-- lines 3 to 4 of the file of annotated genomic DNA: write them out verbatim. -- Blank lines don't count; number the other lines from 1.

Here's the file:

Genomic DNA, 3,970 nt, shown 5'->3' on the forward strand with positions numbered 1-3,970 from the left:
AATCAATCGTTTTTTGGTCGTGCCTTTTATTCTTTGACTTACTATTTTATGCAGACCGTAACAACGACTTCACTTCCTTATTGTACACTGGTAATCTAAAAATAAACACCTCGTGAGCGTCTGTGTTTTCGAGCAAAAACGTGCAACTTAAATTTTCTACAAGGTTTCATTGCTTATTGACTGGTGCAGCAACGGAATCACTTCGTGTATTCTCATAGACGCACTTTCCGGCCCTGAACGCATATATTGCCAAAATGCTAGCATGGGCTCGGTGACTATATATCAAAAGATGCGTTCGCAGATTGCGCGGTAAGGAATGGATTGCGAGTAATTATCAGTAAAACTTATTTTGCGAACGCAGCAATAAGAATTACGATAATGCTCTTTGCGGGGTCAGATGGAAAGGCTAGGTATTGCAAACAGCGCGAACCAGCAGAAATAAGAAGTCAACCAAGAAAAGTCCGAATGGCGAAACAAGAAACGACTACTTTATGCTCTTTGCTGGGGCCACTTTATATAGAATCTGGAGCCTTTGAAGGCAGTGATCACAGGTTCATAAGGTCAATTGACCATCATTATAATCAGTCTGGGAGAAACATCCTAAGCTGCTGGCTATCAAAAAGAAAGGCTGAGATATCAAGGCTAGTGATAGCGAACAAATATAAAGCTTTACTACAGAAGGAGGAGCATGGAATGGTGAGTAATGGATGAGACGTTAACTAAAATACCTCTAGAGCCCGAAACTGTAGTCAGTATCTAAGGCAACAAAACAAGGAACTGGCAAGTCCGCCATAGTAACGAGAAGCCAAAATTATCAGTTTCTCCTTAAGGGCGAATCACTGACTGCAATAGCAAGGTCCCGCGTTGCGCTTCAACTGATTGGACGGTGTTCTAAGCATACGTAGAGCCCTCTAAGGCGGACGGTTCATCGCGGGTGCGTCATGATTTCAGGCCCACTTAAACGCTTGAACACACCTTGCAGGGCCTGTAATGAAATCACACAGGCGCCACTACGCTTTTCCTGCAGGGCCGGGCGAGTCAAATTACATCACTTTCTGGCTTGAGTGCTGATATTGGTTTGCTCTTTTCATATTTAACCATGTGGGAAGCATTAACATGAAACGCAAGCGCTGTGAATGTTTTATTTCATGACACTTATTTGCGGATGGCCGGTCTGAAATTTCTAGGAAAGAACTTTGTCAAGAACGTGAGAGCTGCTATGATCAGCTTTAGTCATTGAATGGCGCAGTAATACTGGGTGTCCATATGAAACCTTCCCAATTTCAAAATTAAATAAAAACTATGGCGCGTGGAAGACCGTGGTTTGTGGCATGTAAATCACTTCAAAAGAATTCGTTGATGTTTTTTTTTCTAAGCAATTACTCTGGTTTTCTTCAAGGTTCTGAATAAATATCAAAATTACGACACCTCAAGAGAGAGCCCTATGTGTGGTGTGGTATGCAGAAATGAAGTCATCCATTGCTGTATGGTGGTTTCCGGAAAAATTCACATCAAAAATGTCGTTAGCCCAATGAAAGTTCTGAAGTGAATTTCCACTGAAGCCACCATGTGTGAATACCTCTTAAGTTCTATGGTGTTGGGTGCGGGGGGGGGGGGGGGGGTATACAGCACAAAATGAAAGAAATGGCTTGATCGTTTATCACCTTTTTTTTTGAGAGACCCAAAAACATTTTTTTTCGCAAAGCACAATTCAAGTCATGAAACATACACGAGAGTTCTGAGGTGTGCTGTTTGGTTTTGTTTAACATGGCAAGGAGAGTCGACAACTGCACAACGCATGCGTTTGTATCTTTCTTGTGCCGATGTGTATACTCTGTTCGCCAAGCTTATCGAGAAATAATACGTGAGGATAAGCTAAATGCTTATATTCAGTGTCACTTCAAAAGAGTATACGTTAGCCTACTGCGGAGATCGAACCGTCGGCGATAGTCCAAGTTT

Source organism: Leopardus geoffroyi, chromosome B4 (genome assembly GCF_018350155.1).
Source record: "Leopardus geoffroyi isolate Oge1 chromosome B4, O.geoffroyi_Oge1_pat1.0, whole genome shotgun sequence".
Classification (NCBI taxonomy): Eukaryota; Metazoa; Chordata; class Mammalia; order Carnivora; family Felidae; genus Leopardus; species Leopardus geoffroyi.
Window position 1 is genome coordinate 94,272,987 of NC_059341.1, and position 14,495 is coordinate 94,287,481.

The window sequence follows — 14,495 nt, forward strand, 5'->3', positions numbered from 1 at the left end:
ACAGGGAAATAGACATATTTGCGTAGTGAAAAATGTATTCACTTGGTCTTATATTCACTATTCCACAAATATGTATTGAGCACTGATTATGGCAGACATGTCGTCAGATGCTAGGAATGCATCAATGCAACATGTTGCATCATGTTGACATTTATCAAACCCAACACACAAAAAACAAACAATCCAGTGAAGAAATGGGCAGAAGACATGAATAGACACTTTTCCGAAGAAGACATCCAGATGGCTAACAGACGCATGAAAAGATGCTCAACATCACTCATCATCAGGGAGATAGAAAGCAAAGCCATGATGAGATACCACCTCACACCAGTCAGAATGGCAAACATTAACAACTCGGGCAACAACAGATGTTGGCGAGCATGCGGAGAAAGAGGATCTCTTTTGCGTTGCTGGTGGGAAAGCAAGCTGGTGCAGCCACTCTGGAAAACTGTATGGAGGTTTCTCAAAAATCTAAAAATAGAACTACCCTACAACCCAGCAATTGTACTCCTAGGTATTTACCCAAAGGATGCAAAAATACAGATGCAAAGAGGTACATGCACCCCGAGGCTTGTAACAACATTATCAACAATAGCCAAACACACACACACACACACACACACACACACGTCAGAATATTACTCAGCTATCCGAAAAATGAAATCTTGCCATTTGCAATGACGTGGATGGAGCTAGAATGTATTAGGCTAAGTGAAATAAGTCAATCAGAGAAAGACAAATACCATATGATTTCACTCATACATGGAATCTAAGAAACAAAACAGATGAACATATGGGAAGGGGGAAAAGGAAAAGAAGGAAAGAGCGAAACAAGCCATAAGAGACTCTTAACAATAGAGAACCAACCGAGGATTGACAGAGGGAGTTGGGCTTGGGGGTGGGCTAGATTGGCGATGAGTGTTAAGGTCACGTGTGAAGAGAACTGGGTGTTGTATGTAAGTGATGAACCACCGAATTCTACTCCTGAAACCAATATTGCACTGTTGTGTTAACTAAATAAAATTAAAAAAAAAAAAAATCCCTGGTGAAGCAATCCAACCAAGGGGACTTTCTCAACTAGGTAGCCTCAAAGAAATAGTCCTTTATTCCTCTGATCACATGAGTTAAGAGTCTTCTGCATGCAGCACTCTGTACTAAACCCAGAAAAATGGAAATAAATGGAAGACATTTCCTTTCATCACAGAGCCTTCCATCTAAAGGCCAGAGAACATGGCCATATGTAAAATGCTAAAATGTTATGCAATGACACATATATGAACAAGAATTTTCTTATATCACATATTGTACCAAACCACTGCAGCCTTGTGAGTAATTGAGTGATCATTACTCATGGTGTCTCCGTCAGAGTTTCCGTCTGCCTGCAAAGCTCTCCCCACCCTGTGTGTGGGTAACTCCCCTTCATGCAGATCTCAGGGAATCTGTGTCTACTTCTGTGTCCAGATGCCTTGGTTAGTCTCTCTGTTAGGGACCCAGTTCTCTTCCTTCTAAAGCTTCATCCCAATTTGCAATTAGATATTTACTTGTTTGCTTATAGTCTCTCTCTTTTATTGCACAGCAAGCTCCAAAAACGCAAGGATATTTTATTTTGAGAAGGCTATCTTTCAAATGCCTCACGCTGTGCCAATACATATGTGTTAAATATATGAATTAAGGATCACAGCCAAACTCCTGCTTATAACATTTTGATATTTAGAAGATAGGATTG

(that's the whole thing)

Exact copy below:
Source organism: Leopardus geoffroyi, chromosome B4 (genome assembly GCF_018350155.1).
Source record: "Leopardus geoffroyi isolate Oge1 chromosome B4, O.geoffroyi_Oge1_pat1.0, whole genome shotgun sequence".